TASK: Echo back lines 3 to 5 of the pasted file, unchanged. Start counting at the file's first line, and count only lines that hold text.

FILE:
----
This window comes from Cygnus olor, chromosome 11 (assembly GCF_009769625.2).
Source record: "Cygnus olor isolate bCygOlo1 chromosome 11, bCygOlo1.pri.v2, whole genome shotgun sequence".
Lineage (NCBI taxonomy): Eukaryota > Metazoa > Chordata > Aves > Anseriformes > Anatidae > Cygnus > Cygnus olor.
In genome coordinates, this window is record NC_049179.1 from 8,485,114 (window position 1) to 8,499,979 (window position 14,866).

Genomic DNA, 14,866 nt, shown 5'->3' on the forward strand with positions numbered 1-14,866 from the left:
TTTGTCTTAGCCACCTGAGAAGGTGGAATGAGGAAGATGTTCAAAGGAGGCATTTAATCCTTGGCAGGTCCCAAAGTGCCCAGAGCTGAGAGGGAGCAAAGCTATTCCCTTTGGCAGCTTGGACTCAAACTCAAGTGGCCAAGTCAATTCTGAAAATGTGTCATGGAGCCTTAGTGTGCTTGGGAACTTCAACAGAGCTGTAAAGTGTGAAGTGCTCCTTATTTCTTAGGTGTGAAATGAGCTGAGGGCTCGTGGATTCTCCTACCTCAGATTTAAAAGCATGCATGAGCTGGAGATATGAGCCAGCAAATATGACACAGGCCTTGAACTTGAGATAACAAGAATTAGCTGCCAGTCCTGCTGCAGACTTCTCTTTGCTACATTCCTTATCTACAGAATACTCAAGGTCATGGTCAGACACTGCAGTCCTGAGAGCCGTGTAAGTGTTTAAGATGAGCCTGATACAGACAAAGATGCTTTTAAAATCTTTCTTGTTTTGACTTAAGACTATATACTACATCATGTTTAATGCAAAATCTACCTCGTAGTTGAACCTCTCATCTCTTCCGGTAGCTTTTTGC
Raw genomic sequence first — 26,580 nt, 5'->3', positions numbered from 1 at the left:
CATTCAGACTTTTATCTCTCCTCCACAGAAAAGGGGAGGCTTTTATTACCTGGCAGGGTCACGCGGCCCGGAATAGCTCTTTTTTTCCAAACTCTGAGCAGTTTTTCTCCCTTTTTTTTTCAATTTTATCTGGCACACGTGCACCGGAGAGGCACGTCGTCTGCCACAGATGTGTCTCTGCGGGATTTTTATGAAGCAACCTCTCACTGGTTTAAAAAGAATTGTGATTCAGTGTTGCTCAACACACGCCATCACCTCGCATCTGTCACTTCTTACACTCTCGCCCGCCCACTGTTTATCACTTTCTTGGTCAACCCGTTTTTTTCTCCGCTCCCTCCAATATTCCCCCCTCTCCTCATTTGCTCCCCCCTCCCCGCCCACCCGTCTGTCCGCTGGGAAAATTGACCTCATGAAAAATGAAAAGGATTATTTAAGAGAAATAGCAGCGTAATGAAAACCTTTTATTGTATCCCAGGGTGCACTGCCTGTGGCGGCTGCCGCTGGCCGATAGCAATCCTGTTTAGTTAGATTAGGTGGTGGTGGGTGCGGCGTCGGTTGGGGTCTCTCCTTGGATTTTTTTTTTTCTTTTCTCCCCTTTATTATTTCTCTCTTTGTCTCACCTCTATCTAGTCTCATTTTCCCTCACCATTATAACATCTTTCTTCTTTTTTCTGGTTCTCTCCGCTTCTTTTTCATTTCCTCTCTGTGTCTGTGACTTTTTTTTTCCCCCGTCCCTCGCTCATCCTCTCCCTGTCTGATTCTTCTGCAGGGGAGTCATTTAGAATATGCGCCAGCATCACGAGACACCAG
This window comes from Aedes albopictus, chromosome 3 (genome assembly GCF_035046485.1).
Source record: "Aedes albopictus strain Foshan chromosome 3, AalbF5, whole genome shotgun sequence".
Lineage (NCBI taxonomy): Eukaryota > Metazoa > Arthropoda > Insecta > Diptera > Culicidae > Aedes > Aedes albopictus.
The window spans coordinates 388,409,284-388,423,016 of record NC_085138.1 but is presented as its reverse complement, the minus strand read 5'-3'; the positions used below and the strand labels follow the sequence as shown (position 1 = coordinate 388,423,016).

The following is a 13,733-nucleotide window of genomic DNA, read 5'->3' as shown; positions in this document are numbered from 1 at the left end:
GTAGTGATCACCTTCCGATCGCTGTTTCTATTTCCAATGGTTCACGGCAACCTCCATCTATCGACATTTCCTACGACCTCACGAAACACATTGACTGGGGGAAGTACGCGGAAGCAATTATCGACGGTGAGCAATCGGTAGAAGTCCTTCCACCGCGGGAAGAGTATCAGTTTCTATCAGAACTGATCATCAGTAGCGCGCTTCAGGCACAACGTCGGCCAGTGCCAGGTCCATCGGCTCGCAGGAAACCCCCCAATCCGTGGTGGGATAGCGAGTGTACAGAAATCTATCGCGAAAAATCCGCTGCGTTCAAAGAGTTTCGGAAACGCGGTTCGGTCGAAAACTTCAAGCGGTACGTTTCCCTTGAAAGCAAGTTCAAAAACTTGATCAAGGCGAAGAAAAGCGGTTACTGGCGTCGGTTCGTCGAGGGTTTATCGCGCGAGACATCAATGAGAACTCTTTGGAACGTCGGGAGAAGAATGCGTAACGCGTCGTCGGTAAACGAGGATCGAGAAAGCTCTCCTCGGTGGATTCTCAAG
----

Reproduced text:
Lineage (NCBI taxonomy): Eukaryota > Metazoa > Chordata > Aves > Anseriformes > Anatidae > Cygnus > Cygnus olor.
In genome coordinates, this window is record NC_049179.1 from 8,485,114 (window position 1) to 8,499,979 (window position 14,866).

Genomic DNA, 14,866 nt, shown 5'->3' on the forward strand with positions numbered 1-14,866 from the left: